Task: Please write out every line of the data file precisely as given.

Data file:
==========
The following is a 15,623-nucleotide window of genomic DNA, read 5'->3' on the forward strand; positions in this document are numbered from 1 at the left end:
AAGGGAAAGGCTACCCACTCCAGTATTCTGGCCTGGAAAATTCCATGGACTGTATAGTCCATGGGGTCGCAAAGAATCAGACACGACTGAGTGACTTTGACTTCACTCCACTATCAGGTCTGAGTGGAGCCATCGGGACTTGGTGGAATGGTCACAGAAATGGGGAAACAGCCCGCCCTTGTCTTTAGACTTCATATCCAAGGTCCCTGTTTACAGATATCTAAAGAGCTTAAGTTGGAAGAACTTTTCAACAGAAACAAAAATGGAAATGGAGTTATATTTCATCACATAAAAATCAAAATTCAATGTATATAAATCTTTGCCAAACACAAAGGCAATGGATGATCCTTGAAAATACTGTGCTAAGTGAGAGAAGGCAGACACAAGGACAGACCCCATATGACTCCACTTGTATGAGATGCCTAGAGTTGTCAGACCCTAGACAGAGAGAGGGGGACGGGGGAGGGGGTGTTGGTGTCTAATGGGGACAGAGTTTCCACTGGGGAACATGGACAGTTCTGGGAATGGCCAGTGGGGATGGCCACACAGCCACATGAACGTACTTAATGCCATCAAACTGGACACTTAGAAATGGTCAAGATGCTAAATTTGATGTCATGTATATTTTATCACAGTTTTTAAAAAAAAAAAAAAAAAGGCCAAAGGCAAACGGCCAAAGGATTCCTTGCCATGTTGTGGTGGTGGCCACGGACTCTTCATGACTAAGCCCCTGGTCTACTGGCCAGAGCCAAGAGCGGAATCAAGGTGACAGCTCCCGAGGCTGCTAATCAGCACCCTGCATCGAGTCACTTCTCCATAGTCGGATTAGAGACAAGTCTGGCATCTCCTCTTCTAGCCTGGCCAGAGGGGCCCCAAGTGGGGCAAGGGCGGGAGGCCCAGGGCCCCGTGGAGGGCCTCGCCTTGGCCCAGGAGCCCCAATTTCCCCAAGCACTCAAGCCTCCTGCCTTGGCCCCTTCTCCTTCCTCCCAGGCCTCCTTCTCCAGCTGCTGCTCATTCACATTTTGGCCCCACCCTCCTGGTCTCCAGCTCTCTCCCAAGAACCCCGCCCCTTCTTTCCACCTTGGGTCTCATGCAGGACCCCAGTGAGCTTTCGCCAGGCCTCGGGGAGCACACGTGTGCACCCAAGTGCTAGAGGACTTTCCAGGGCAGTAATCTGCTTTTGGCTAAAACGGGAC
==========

The following is a 15,623-nucleotide window of genomic DNA, read 5'->3' on the forward strand; positions in this document are numbered from 1 at the left end:
AAGGGAAAGGCTACCCACTCCAGTATTCTGGCCTGGAAAATTCCATGGACTGTATAGTCCATGGGGTCGCAAAGAATCAGACACGACTGAGTGACTTTGACTTCACTCCACTATCAGGTCTGAGTGGAGCCATCGGGACTTGGTGGAATGGTCACAGAAATGGGGAAACAGCCCGCCCTTGTCTTTAGACTTCATATCCAAGGTCCCTGTTTACAGATATCTAAAGAGCTTAAGTTGGAAGAACTTTTCAACAGAAACAAAAATGGAAATGGAGTTATATTTCATCACATAAAAATCAAAATTCAATGTATATAAATCTTTGCCAAACACAAAGGCAATGGATGATCCTTGAAAATACTGTGCTAAGTGAGAGAAGGCAGACACAAGGACAGACCCCATATGACTCCACTTGTATGAGATGCCTAGAGTTGTCAGACCCTAGACAGAGAGAGGGGGACGGGGGAGGGGGTGTTGGTGTCTAATGGGGACAGAGTTTCCACTGGGGAACATGGACAGTTCTGGGAATGGCCAGTGGGGATGGCCACACAGCCACATGAACGTACTTAATGCCATCAAACTGGACACTTAGAAATGGTCAAGATGCTAAATTTGATGTCATGTATATTTTATCACAGTTTTTAAAAAAAAAAAAAAAAAGGCCAAAGGCAAACGGCCAAAGGATTCCTTGCCATGTTGTGGTGGTGGCCACGGACTCTTCATGACTAAGCCCCTGGTCTACTGGCCAGAGCCAAGAGCGGAATCAAGGTGACAGCTCCCGAGGCTGCTAATCAGCACCCTGCATCGAGTCACTTCTCCATAGTCGGATTAGAGACAAGTCTGGCATCTCCTCTTCTAGCCTGGCCAGAGGGGCCCCAAGTGGGGCAAGGGCGGGAGGCCCAGGGCCCCGTGGAGGGCCTCGCCTTGGCCCAGGAGCCCCAATTTCCCCAAGCACTCAAGCCTCCTGCCTTGGCCCCTTCTCCTTCCTCCCAGGCCTCCTTCTCCAGCTGCTGCTCATTCACATTTTGGCCCCACCCTCCTGGTCTCCAGCTCTCTCCCAAGAACCCCGCCCCTTCTTTCCACCTTGGGTCTCATGCAGGACCCCAGTGAGCTTTCGCCAGGCCTCGGGGAGCACACGTGTGCACCCAAGTGCTAGAGGACTTTCCAGGGCAGTAATCTGCTTTTGGCTAAAACGGGAC